Posted on | July 7, 2014 | No Comments
After a fairly tolerable June, Summer arrived in grand fashion last week in NYC with temperatures in the 90′s. For such occasions, the most I can imagine wearing is a comfortable dress. It’s easy to throw on and as I wait for the subway in unbearable conditions with sweat rolling down my face, at least I look cute doing it.
The pattern is Simplicity 1878 – the Lisette Diplomat Dress. I wanted a few shift dresses for the summer that had a nice shape with some interesting details and this one caught my eye. I liked that it had a few more details than a simple 60′s shift, but still had nice clean lines.
I found this tie-dye cotton poplin at Mood and fell in love. The fabric is perfect for this dress and has just a little bit of stretch. I’ve worn it twice already and it certainly passed the comfort test. It’s first outing was to a concert and Sean Lennon’s band was the opening act. Quite fitting for the debut of my 60′s inspired dress, no?
The pattern went together pretty easily, but I did need to make a few minor adjustments. According to the pattern envelope, I’m a size 12, but I don’t like how much ease is built into the big 4 patterns so I cut a straight size 10. I’m petite, so my biggest problem was the waistline and bust point didn’t hit anywhere near where they are supposed to. I took about 1/2″ length out of the top yoke section and another inch or so between the waist and yoke seam. I thought there was a problem with the sleeve cap at first, but it turned out to be poor sewing on my part. Sometimes I’m a little too eager sewing the sleeves into my muslin!
Overall, I love this dress! It’s comfortable, fits well, and works well for warm summer days. Typically, I don’t remake patterns, but I have the feeling this one will make it into a second or even third version. Maybe something in linen or solid black?
Posted on | June 3, 2014 | 2 Comments
While I hope you’ve found all of my sewing projects interesting these last few months, I finally have some knitting to share! I’d like to introduce the Pellissier Cowl, which is a double-knit cowl inspired by the Art Deco building where I work.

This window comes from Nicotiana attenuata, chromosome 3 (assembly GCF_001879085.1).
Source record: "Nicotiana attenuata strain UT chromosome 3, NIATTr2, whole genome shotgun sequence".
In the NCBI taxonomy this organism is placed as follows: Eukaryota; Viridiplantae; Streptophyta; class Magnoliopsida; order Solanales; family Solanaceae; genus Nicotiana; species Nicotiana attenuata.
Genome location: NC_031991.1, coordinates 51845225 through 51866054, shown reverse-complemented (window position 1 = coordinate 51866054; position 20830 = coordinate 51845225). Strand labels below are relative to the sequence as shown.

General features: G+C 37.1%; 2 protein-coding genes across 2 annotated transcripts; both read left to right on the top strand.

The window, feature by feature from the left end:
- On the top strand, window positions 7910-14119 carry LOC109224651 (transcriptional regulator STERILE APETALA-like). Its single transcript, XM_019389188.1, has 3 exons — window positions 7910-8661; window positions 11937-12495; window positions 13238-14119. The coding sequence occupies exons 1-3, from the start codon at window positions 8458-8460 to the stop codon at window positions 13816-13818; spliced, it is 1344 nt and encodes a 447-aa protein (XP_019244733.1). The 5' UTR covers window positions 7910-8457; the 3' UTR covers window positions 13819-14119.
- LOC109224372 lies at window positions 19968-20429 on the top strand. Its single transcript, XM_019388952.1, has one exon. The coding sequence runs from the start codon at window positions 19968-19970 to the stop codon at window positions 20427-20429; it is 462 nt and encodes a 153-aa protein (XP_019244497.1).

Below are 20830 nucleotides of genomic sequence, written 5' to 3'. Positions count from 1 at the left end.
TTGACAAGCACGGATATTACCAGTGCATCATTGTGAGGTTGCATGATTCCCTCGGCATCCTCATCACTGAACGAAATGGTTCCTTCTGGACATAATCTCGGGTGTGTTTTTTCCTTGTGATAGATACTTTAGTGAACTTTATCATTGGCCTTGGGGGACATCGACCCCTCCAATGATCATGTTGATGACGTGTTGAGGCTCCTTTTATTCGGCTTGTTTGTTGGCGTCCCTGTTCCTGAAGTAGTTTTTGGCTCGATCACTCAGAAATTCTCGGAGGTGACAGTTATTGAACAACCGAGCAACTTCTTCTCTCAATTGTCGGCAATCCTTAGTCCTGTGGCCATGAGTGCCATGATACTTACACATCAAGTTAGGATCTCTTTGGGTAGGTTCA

The first time I stepped into my building a little over two years ago, I fell in love with the Art Deco details in the lobby. The radiator covers especially caught my eye.
Aren’t they beautiful? I wish we still cared this much about good design everywhere just for the sake of it. Every morning I would stare at them knowing that one day they would become a knitting pattern of some sort. When I saw the mood boards for this issue of Knitscene Accessories, I knew it was finally time to dream up something interesting.
I chose a cowl for two reasons. It offered just enough space to showcase the pattern and it was a small enough project to learn a new technique – double knitting. Since the pattern has a few stripe sections, a regular stranded knitting technique would not work in this situation.
As with learning any new technique, I was a bit frustrated at first. As I got the hang of double-knitting, which didn’t take too long, the cowl became a lot more enjoyable to knit. If you have never tried double-knitting for yourself, Amy Palmer wrote up a fantastic companion article to show you the ropes.
The cowl is knit up in Lorna’s Laces Honor, an alpaca/silk blend. It was a pleasure to work with and most importantly has a nice drapey hand. Because of the double-knitting, you are essentially knitting two layers at once. In wool or cotton, your cowl will run the risk of being as straight as a board! The colors dye up nice and rich in this yarn base and the two chosen really show off the design well. It’s also nice that since you are working in double knit, the cowl is reversible and you can show off whichever side you’d like. Silvery and light or dark and mysterious. If substituting colors, I would just suggest going with another solid or semi-solid. A variegated yarn might get a little busy in this instance.